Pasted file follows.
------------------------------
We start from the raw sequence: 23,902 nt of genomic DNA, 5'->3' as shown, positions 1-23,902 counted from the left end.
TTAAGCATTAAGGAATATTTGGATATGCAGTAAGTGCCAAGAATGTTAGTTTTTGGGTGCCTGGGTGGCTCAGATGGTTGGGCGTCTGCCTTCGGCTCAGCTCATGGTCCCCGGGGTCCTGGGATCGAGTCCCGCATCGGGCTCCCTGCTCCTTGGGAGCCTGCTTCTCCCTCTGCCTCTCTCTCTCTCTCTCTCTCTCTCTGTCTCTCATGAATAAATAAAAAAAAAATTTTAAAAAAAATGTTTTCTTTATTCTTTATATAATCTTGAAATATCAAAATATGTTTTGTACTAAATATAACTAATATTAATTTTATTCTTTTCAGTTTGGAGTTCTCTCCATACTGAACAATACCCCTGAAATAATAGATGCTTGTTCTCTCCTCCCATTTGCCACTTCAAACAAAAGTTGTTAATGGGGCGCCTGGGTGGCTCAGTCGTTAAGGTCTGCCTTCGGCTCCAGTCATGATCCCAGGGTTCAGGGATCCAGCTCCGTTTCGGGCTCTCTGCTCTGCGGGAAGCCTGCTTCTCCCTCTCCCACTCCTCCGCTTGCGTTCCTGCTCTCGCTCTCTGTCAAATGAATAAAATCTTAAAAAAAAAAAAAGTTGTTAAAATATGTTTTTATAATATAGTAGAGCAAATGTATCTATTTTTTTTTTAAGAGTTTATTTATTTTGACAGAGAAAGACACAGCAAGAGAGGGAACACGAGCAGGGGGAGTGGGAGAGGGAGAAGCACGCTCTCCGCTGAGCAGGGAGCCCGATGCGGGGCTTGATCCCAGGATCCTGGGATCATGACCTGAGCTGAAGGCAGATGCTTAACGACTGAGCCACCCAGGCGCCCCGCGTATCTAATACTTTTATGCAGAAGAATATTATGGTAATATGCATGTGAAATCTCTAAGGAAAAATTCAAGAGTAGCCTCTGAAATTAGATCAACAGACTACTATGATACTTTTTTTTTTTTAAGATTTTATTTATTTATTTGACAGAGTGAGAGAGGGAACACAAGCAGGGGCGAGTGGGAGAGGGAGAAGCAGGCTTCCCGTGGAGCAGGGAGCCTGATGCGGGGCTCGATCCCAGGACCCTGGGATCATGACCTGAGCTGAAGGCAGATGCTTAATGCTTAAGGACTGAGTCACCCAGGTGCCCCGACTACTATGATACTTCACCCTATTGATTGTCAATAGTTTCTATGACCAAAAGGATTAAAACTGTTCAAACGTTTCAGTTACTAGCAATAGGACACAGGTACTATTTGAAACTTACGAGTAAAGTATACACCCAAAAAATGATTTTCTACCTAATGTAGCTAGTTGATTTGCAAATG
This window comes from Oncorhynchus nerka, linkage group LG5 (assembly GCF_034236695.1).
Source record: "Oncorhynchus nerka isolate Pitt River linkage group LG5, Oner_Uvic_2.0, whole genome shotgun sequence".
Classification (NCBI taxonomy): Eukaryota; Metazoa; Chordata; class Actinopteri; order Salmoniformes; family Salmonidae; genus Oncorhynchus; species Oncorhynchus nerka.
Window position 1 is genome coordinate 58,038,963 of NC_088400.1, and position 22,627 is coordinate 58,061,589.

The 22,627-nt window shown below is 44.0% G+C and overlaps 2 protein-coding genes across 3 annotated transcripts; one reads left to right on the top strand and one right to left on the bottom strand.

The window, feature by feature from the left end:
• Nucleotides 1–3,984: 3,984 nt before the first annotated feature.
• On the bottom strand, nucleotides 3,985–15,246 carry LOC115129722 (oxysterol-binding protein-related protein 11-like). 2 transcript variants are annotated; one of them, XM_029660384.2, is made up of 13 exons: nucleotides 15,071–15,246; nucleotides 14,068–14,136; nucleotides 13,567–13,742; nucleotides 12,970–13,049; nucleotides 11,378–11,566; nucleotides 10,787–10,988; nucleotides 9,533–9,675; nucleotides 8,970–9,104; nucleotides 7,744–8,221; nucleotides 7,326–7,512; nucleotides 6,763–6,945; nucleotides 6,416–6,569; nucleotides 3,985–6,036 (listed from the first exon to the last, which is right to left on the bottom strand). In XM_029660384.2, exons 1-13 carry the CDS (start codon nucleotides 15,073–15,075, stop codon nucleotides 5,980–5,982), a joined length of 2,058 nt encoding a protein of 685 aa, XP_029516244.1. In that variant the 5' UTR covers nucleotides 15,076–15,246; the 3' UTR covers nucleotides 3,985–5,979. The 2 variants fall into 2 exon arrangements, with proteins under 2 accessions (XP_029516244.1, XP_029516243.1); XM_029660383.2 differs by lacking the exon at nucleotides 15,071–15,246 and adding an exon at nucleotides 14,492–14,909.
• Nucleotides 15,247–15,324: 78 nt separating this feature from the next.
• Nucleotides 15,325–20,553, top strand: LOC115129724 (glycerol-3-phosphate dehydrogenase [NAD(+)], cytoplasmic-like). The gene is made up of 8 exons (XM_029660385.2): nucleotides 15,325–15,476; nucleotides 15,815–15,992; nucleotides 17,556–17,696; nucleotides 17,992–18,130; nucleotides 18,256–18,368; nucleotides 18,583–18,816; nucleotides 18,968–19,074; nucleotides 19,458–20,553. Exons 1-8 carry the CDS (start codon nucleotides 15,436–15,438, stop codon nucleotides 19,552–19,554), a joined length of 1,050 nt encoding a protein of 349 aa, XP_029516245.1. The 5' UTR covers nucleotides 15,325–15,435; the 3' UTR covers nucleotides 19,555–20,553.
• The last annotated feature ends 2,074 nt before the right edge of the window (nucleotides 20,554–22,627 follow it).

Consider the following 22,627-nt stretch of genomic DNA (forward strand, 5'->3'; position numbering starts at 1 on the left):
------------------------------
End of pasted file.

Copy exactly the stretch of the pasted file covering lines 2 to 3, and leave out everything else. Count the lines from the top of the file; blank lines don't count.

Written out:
TTAAGCATTAAGGAATATTTGGATATGCAGTAAGTGCCAAGAATGTTAGTTTTTGGGTGCCTGGGTGGCTCAGATGGTTGGGCGTCTGCCTTCGGCTCAGCTCATGGTCCCCGGGGTCCTGGGATCGAGTCCCGCATCGGGCTCCCTGCTCCTTGGGAGCCTGCTTCTCCCTCTGCCTCTCTCTCTCTCTCTCTCTCTCTCTGTCTCTCATGAATAAATAAAAAAAAAATTTTAAAAAAAATGTTTTCTTTATTCTTTATATAATCTTGAAATATCAAAATATGTTTTGTACTAAATATAACTAATATTAATTTTATTCTTTTCAGTTTGGAGTTCTCTCCATACTGAACAATACCCCTGAAATAATAGATGCTTGTTCTCTCCTCCCATTTGCCACTTCAAACAAAAGTTGTTAATGGGGCGCCTGGGTGGCTCAGTCGTTAAGGTCTGCCTTCGGCTCCAGTCATGATCCCAGGGTTCAGGGATCCAGCTCCGTTTCGGGCTCTCTGCTCTGCGGGAAGCCTGCTTCTCCCTCTCCCACTCCTCCGCTTGCGTTCCTGCTCTCGCTCTCTGTCAAATGAATAAAATCTTAAAAAAAAAAAAAGTTGTTAAAATATGTTTTTATAATATAGTAGAGCAAATGTATCTATTTTTTTTTTAAGAGTTTATTTATTTTGACAGAGAAAGACACAGCAAGAGAGGGAACACGAGCAGGGGGAGTGGGAGAGGGAGAAGCACGCTCTCCGCTGAGCAGGGAGCCCGATGCGGGGCTTGATCCCAGGATCCTGGGATCATGACCTGAGCTGAAGGCAGATGCTTAACGACTGAGCCACCCAGGCGCCCCGCGTATCTAATACTTTTATGCAGAAGAATATTATGGTAATATGCATGTGAAATCTCTAAGGAAAAATTCAAGAGTAGCCTCTGAAATTAGATCAACAGACTACTATGATACTTTTTTTTTTTTAAGATTTTATTTATTTATTTGACAGAGTGAGAGAGGGAACACAAGCAGGGGCGAGTGGGAGAGGGAGAAGCAGGCTTCCCGTGGAGCAGGGAGCCTGATGCGGGGCTCGATCCCAGGACCCTGGGATCATGACCTGAGCTGAAGGCAGATGCTTAATGCTTAAGGACTGAGTCACCCAGGTGCCCCGACTACTATGATACTTCACCCTATTGATTGTCAATAGTTTCTATGACCAAAAGGATTAAAACTGTTCAAACGTTTCAGTTACTAGCAATAGGACACAGGTACTATTTGAAACTTACGAGTAAAGTATACACCCAAAAAATGATTTTCTACCTAATGTAGCTAGTTGATTTGCAAATG
This window comes from Oncorhynchus nerka, linkage group LG5 (assembly GCF_034236695.1).